After 30 years of coaching pole vault at Canyon High School and helping lead the Cowboys to renowned success, Frank Rock decided to hang it up after this past season.
Rock began his vaulting career at Hart High School, then continued to compete at Glendale College and San Jose State University. He set a personal record of 17 feet at the Mt. SAC Relays in 1974 and at one point, was ranked the No. 8 vaulter in the country by Track and Field News.
While most coaches will admit they never thought about coaching during their playing days, Rock always believed leading a program would be in his future.
“I always thought coaching would be somewhere in my cards, whether it would be as a career or just a volunteer,” said Rock, who coached at Boise State, College of the Canyons, Occidental College and Burbank High School before taking over at Canyon. “I always had the knack of coaching the event, I was always a student of my event and passed it along and got a lot of joy out of it. There aren’t many pole vault coaches around, and I knew my event.”
Over the past three decades, Rock has helped build Canyon into one of the top pole vault programs in the area. Kids have access to two Olympic-sized pits and are able to practice year-round with Rock and the rest of the coaching staff.
Pole vault is one of the most difficult events in track and field and requires a tremendous amount of practice and repetition, Rock said.
“It’s not the easiest event in track and field — it’s one of the hardest, takes a lot of dedication,” Rock said. “The term I always told the kids is it’s going to be ‘mind-numbing repetition’ until you get it right.”
Under Rock’s guidance, two boys have reached the CIF State Track and Field Finals in the past three years, Jeremiah Chow in 2016 and Christian Valles last year. Seeing them reach that level of success is just some of the highlights in Rock’s coaching career.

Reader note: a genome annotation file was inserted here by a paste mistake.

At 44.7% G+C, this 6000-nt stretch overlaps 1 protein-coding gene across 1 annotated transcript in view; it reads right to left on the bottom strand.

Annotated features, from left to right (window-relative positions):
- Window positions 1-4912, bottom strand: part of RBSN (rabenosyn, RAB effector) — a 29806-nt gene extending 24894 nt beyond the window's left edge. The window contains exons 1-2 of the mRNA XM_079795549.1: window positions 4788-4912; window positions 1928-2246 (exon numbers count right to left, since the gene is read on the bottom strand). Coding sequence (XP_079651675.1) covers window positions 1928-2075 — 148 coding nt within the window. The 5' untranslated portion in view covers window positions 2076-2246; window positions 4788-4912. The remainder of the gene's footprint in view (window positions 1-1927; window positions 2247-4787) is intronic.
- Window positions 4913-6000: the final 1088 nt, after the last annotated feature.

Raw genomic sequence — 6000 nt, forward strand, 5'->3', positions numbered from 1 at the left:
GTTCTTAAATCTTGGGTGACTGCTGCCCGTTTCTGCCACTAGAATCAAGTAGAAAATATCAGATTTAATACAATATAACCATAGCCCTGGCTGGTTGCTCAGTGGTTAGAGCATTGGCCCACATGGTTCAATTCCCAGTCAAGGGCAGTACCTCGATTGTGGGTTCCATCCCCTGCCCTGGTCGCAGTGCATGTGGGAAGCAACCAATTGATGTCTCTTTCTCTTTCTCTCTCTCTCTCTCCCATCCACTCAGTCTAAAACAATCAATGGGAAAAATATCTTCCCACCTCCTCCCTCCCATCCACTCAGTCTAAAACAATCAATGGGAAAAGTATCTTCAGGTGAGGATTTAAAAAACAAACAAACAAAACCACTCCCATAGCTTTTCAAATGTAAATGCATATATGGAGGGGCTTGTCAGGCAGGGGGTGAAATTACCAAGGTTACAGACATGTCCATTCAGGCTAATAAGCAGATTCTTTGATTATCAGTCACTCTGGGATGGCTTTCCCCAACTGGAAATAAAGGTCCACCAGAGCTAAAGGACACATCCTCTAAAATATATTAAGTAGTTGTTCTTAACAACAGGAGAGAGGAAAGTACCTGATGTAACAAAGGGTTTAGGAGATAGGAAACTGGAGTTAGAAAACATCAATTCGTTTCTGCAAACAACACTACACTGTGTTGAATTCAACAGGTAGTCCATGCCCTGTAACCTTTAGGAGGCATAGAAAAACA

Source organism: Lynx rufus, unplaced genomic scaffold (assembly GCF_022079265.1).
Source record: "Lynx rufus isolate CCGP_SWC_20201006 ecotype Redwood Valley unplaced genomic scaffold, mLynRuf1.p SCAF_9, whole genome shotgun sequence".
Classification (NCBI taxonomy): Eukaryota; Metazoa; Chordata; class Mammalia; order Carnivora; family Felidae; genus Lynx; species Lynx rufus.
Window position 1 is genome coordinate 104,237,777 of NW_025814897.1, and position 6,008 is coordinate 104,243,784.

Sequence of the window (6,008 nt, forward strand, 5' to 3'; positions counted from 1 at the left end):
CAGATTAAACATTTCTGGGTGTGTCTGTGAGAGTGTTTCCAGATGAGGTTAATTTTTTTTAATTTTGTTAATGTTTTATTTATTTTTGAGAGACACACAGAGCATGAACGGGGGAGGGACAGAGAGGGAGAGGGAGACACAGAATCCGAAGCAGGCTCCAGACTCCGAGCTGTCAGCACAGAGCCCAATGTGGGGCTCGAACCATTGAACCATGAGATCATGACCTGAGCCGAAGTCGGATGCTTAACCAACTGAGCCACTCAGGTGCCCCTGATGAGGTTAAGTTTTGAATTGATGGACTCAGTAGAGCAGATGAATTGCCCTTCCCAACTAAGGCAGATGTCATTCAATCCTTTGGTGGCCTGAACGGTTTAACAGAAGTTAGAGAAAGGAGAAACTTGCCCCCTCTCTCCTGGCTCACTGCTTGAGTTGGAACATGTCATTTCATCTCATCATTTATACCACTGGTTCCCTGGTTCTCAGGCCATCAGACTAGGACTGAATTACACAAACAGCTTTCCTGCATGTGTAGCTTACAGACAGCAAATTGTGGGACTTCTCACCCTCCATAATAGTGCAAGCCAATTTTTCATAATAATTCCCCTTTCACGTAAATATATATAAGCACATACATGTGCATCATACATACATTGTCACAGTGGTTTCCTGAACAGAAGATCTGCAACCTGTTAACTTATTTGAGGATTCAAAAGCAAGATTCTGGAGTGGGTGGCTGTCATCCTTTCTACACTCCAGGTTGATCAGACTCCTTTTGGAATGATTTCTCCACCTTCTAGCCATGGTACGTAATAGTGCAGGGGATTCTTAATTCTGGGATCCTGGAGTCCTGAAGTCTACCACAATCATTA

Now he is passing the baton to one of his former vaulters, Jill Hurley, who he believes has the right tools to continue the successful tradition at Canyon.
Rock is also a local artist with several murals around town, said he’ll still be around to help Hurley and the student-athletes. He also said he plans to attend meets during the season to help out as an official.
While he’s looking forward to retirement so he can concentrate on his artwork and spend more time with his family, he’s going to miss working with the kids. Particularly, the look on their faces when they clear a bar for the first time.
“I’m going to miss the expression on the kids when they jumped over a new height or got over a bar for the first time. There’s nothing more infectious or gratifying then seeing a kid get over a bar which is well over two or three feet above their head for the first time,” he said. “It doesn’t matter if it’s seven feet, 12 feet, 18 feet, to them, they are jumping over a building. It’s something to see them float and get that feeling.”